This might be the start of a new American nuclear era

By Aaron Foyer
VP, Orennia

The Westinghouse Electric Corporation is to the American power industry’s historical legacy and foundation what the Big Mac is to McDonald’s. Founded in 1886 in Pittsburgh by George Westinghouse, the company has been responsible for several key inventions and products for the power sector. Early highlights include patenting the first practical AC motor, building the world’s first industrial alternating current system – the Ames Hydroelectric Generating Plant in Colorado – and facing off against Thomas Edison in the so-called Current Wars.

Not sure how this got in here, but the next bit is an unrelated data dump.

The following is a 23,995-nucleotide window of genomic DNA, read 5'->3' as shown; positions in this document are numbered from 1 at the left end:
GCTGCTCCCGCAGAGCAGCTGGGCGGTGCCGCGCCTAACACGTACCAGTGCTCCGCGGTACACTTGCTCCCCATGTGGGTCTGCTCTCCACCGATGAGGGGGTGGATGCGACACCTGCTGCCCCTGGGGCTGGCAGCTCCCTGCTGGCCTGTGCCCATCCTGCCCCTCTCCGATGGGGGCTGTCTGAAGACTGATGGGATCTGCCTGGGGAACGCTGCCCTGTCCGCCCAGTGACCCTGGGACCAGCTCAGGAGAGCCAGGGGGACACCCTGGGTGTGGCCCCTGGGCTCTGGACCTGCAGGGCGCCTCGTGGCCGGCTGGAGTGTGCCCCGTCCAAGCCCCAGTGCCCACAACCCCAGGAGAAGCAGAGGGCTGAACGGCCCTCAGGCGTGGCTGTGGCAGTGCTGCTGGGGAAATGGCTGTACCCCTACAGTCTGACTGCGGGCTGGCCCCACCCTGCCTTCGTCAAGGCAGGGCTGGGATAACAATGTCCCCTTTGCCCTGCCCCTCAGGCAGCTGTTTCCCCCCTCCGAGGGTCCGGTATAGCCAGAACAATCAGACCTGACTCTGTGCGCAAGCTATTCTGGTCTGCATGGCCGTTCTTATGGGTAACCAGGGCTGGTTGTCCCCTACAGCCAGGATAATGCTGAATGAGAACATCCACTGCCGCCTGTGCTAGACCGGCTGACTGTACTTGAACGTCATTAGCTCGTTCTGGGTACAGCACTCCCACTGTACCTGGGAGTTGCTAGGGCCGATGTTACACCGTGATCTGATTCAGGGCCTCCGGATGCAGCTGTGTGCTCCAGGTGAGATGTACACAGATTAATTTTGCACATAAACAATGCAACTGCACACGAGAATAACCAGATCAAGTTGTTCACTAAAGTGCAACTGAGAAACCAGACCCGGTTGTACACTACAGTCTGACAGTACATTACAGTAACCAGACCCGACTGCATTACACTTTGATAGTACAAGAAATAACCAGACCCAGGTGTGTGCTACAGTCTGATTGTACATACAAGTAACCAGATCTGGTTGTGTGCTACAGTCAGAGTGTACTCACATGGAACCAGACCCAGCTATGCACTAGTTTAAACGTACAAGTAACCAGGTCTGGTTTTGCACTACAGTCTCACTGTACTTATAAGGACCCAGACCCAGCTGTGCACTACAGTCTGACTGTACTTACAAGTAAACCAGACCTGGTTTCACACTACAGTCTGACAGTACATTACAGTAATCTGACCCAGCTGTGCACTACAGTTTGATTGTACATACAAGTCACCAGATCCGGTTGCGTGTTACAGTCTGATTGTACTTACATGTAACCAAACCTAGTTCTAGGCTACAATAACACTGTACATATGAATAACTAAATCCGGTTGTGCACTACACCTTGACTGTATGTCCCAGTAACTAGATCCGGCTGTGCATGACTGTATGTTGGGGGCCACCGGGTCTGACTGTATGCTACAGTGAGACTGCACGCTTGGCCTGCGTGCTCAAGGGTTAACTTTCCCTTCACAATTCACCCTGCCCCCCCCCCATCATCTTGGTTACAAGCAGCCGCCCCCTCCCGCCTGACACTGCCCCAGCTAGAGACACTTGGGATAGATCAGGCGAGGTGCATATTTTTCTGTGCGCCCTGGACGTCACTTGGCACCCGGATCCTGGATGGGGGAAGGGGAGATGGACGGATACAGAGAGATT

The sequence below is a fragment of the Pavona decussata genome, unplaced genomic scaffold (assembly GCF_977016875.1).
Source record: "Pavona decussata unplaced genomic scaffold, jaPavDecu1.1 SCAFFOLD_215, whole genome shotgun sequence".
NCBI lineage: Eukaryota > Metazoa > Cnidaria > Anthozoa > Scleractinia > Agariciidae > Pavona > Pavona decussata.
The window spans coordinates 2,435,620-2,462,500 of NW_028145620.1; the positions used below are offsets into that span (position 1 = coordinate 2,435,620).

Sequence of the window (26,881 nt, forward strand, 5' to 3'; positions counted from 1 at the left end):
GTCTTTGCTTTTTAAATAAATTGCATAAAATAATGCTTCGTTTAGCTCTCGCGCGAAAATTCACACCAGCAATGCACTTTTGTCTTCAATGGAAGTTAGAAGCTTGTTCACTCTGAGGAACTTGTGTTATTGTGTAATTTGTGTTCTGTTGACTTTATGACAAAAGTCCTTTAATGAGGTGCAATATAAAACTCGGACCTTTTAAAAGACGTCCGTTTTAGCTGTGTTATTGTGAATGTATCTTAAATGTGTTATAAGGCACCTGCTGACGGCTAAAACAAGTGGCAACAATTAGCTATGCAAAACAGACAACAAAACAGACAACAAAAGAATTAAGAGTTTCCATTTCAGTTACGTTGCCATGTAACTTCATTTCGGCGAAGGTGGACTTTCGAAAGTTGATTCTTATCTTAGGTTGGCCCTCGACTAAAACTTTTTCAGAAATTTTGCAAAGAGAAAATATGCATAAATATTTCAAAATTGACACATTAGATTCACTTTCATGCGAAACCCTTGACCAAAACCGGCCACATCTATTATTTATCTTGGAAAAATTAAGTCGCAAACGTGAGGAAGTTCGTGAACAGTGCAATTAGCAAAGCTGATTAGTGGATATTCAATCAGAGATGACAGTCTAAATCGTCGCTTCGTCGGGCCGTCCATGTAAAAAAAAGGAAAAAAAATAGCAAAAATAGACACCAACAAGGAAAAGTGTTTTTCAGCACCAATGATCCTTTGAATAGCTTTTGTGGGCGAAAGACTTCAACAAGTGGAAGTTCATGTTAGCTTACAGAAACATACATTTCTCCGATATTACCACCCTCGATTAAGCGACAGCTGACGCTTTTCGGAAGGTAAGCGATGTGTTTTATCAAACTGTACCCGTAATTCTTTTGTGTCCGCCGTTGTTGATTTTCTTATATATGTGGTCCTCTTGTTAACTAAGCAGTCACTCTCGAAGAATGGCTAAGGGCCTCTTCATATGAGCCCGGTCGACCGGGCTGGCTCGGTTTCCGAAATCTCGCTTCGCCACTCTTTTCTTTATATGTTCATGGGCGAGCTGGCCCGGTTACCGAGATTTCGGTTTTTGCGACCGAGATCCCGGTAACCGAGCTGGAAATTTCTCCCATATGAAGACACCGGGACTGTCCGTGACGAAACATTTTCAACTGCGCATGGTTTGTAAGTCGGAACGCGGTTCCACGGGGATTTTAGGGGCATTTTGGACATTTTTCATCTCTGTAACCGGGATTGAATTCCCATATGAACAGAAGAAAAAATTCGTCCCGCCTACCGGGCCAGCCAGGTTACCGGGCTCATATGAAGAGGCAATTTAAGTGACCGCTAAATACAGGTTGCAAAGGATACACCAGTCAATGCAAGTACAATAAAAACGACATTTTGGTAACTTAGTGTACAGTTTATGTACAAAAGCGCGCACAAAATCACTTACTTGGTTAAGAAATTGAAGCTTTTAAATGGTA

In March of last year, Westinghouse was part of American electric history, yet again, when its AP1000 pressurized water nuclear reactor at the Alvin W. Vogtle Electric Generating Plant in Waynesboro, Georgia, achieved first criticality. This meant the facility’s Unit 3 reactor was undergoing a self-sustaining nuclear reaction at the first reactor built from scratch in the US in three decades. A true milestone.

Vogtle Unit 3 processing tanks inside the reactor building
Vogtle Unit 3 processing tanks inside the reactor building courtesy of the US Nuclear Regulatory Commission, Georgia Power Company

A year later, the Vogtle Unit 4 reactor also came online. The two together bring 2.2 GW of clean baseload power to the grid. Kids born in Burke County this year might grow old with these reactors, as they could operate for up to 80 years, the maximum operating life granted by the US Nuclear Regulatory Commission (NRC).


They might be.

To start, it’s not just the people of Georgia who are rediscovering nuclear reactors like they’re low-rise jeans. Public equities with a nuclear focus have significantly outperformed the market in recent years.